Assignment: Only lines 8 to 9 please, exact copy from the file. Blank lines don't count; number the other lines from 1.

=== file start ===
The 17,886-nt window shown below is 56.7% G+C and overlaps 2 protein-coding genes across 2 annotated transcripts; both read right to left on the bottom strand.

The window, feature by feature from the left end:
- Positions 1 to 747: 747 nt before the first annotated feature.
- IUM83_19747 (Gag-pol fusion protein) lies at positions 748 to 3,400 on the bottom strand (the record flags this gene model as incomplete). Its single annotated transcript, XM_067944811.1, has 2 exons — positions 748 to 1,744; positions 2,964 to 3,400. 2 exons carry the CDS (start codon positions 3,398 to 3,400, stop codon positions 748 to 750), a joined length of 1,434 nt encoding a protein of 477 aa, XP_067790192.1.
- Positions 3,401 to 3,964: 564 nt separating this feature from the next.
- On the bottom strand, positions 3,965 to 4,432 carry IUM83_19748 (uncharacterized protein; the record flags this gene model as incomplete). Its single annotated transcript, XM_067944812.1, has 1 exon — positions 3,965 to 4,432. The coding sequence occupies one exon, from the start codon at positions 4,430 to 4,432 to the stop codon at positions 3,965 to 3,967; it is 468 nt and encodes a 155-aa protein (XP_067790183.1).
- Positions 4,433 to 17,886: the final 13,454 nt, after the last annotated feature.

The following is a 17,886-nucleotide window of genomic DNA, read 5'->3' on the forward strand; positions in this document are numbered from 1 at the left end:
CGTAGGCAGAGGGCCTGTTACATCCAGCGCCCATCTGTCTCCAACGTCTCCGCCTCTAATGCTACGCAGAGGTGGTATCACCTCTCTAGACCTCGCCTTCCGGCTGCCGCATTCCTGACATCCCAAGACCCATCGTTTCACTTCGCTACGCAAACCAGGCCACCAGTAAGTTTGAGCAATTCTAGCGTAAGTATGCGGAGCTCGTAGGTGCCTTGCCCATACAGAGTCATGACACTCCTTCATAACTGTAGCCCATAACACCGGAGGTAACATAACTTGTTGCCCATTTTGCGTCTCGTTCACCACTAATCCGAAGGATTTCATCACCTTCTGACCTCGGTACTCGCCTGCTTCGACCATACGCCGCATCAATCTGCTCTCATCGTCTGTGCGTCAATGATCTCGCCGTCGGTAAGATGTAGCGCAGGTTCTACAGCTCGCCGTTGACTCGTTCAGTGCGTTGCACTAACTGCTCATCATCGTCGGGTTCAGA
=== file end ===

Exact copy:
The following is a 17,886-nucleotide window of genomic DNA, read 5'->3' on the forward strand; positions in this document are numbered from 1 at the left end:
CGTAGGCAGAGGGCCTGTTACATCCAGCGCCCATCTGTCTCCAACGTCTCCGCCTCTAATGCTACGCAGAGGTGGTATCACCTCTCTAGACCTCGCCTTCCGGCTGCCGCATTCCTGACATCCCAAGACCCATCGTTTCACTTCGCTACGCAAACCAGGCCACCAGTAAGTTTGAGCAATTCTAGCGTAAGTATGCGGAGCTCGTAGGTGCCTTGCCCATACAGAGTCATGACACTCCTTCATAACTGTAGCCCATAACACCGGAGGTAACATAACTTGTTGCCCATTTTGCGTCTCGTTCACCACTAATCCGAAGGATTTCATCACCTTCTGACCTCGGTACTCGCCTGCTTCGACCATACGCCGCATCAATCTGCTCTCATCGTCTGTGCGTCAATGATCTCGCCGTCGGTAAGATGTAGCGCAGGTTCTACAGCTCGCCGTTGACTCGTTCAGTGCGTTGCACTAACTGCTCATCATCGTCGGGTTCAGA